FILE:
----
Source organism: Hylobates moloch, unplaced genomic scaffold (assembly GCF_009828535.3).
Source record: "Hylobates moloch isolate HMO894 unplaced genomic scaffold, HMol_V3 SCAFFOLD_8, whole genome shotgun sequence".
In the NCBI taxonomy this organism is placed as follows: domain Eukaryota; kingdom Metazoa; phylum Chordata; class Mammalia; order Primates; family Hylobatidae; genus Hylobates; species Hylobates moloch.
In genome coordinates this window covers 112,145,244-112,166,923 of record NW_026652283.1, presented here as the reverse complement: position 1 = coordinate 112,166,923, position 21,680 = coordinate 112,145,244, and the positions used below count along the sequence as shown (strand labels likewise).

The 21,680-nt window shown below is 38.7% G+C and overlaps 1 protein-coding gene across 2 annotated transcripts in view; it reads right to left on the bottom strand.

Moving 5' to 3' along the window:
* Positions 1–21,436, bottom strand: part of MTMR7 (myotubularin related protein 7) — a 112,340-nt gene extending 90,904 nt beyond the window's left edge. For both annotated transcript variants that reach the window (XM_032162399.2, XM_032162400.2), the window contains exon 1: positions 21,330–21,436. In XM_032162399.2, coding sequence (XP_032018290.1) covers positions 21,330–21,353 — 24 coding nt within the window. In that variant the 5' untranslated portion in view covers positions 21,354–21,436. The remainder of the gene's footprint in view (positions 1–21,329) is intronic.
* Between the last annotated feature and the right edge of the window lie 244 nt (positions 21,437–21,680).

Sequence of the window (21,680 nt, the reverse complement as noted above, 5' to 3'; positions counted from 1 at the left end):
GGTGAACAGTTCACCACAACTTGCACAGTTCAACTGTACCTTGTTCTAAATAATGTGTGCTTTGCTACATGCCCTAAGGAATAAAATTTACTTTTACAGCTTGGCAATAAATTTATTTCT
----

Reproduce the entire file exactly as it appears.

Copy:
Source organism: Hylobates moloch, unplaced genomic scaffold (assembly GCF_009828535.3).
Source record: "Hylobates moloch isolate HMO894 unplaced genomic scaffold, HMol_V3 SCAFFOLD_8, whole genome shotgun sequence".
In the NCBI taxonomy this organism is placed as follows: domain Eukaryota; kingdom Metazoa; phylum Chordata; class Mammalia; order Primates; family Hylobatidae; genus Hylobates; species Hylobates moloch.
In genome coordinates this window covers 112,145,244-112,166,923 of record NW_026652283.1, presented here as the reverse complement: position 1 = coordinate 112,166,923, position 21,680 = coordinate 112,145,244, and the positions used below count along the sequence as shown (strand labels likewise).

The 21,680-nt window shown below is 38.7% G+C and overlaps 1 protein-coding gene across 2 annotated transcripts in view; it reads right to left on the bottom strand.

Moving 5' to 3' along the window:
* Positions 1–21,436, bottom strand: part of MTMR7 (myotubularin related protein 7) — a 112,340-nt gene extending 90,904 nt beyond the window's left edge. For both annotated transcript variants that reach the window (XM_032162399.2, XM_032162400.2), the window contains exon 1: positions 21,330–21,436. In XM_032162399.2, coding sequence (XP_032018290.1) covers positions 21,330–21,353 — 24 coding nt within the window. In that variant the 5' untranslated portion in view covers positions 21,354–21,436. The remainder of the gene's footprint in view (positions 1–21,329) is intronic.
* Between the last annotated feature and the right edge of the window lie 244 nt (positions 21,437–21,680).

Sequence of the window (21,680 nt, the reverse complement as noted above, 5' to 3'; positions counted from 1 at the left end):
GGTGAACAGTTCACCACAACTTGCACAGTTCAACTGTACCTTGTTCTAAATAATGTGTGCTTTGCTACATGCCCTAAGGAATAAAATTTACTTTTACAGCTTGGCAATAAATTTATTTCT